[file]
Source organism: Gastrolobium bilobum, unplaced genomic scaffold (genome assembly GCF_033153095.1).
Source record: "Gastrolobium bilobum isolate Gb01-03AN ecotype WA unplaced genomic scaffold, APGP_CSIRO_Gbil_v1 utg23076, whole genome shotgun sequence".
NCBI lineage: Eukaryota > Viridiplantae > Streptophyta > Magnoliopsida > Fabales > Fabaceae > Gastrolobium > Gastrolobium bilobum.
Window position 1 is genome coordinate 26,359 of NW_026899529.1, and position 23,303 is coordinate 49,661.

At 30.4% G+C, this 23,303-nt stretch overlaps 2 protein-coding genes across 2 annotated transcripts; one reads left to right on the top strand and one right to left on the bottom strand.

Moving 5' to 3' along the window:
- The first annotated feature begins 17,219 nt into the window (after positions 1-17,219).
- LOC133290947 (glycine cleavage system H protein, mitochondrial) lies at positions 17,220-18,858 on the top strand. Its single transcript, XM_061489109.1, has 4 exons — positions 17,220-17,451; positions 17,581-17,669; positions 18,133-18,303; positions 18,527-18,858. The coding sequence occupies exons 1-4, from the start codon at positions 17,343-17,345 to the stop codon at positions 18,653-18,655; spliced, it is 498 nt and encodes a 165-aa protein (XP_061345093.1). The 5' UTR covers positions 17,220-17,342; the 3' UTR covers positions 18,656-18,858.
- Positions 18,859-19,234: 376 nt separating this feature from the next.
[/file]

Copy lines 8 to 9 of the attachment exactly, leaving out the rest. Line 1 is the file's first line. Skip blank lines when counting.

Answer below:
- LOC133290947 (glycine cleavage system H protein, mitochondrial) lies at positions 17,220-18,858 on the top strand. Its single transcript, XM_061489109.1, has 4 exons — positions 17,220-17,451; positions 17,581-17,669; positions 18,133-18,303; positions 18,527-18,858. The coding sequence occupies exons 1-4, from the start codon at positions 17,343-17,345 to the stop codon at positions 18,653-18,655; spliced, it is 498 nt and encodes a 165-aa protein (XP_061345093.1). The 5' UTR covers positions 17,220-17,342; the 3' UTR covers positions 18,656-18,858.
- Positions 18,859-19,234: 376 nt separating this feature from the next.